“El Mad Mex” To Perform Free at Diego Rivera Theatre
PERFORMANCE ARTIST GUILLERMO GOMEZ PENA HAS HELD AUDIENCES SPELLBOUND FOR DECADES
By Michaela Payne
Performance artist and cultural critic Guillermo Gómez-Peña will perform his latest solo work as “el Mad Mex” in the Diego Rivera Theatre at 7 p.m. on Friday, March 18, presenting his views on the future of the Americas through spoken poetry, activist theory, radical storytelling and language experimentation as visions for radical democracy.
Known for his provocative videos and performances around the world, “el border brujo” has published 10 books and co-founded the San Francisco-based collaborative cross-disciplinary performance group La Pocha Nostra in 1993—and he is wilder than ever at age 60.
“Gómez-Peña offers critical and humorous commentary about the art world, academia, new technologies, the culture of war and violence in the US, organized crime in Mexico, gender and race politics, and the latest wave of complications surrounding gentrification…” the department’s poster announced.
“He provokes,” art Department Chair Anna Asebedo said. “We should provoke each other to think differently.”
The City College art department is making efforts to offer more equity to students by hosting guest artists who reflect the diversity of the department. The number of Latina/o students has been increasing, so hosting Gómez-Peña—who was born in Mexico City and speaks candidly about wishing for a world with no borders in which artists and intellectuals are at the forefront of international politics—is a dream come true for the school.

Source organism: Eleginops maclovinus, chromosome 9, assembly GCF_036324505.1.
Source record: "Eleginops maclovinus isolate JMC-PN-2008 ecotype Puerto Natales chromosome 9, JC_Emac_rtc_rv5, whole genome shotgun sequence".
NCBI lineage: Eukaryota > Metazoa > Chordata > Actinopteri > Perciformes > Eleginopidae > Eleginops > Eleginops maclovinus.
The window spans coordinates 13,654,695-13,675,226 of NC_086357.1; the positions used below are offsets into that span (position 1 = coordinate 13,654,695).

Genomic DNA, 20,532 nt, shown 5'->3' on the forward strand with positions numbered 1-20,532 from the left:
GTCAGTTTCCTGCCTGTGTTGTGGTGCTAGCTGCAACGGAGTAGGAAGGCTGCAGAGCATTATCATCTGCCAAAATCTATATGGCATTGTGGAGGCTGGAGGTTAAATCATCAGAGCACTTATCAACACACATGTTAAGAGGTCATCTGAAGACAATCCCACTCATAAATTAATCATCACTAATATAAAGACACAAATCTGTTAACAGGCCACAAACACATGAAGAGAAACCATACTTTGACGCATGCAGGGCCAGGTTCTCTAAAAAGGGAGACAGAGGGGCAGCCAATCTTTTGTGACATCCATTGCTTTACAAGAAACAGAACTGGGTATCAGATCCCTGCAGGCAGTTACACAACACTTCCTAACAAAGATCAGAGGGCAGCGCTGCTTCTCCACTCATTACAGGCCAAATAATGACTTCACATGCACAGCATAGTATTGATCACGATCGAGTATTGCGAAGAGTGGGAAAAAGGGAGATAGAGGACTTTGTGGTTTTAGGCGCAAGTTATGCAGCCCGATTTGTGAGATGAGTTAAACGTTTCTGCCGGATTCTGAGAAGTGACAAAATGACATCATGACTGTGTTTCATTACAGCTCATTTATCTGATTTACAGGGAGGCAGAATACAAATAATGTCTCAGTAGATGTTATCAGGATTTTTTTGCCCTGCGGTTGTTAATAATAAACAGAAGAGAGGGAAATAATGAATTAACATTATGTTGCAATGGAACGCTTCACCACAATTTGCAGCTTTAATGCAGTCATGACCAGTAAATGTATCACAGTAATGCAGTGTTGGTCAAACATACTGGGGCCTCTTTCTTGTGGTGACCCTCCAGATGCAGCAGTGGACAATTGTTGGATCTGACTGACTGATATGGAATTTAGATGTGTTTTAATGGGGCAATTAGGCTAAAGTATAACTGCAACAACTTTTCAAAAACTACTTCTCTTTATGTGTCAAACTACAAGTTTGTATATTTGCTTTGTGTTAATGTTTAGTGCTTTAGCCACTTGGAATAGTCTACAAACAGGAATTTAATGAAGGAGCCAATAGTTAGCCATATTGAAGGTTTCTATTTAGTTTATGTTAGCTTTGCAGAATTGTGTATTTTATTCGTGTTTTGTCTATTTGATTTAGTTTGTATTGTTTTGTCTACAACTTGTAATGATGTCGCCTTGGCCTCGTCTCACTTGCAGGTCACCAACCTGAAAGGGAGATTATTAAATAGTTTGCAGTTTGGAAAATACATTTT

This is Asebedo’s first time curating a performance at City College. “Everybody is pitching in,” Asebedo said.
Instructor Sophie Touze, who teaches women in art history, knew a friend of Gómez-Peña’s that got the event on the table. Video production instructor Susan Boeckmann from the broadcast electronic media arts department will help film the performance for City College’s archives. Visual media design instructor Colin Hall is making the event’s program, and others will help with the rest.
“What’s lovely about (Gómez-Peña) is it’s about him. He’s got under 10 props,” Asebedo said. She teaches printmaking classes and paints.
In contrast to other disciplines, she said, performers like Gómez-Peña “are the receptor of all that attention and emotional response—that just blows me away.”
To Asebedo’s knowledge, Gómez-Peña will be unique in the college’s history as the first performance artist to visit. The college does not offer performance art classes, though the dance department’s contact improvisation course and the theatre department’s acting for the camera and physical comedy courses, among others, could relate.
Asebedo suggests checking out Gómez-Peña’s videos online, especially “Instant Identity Ritual” (on Youtube, 1:47 minutes) and “Radical art, radical communities, and radical dreams” for his 2013 TED talk from TEDxCalArts (on Youtube, 26:24 minutes).
The show will include a guest performance by the Phantom Mariachi, a persona developed by the La Pocha Nostra artists to symbolically resist the evictions and erasure of diversity taking place in San Francisco.
Admission to the show will be free and open to the public.
Check out ccsfpena.blogspot.com and “An Evening with ‘El Mad Mex’ Guillermo Gómez-Peña” on Facebook.
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Send an email to: Michaela Payne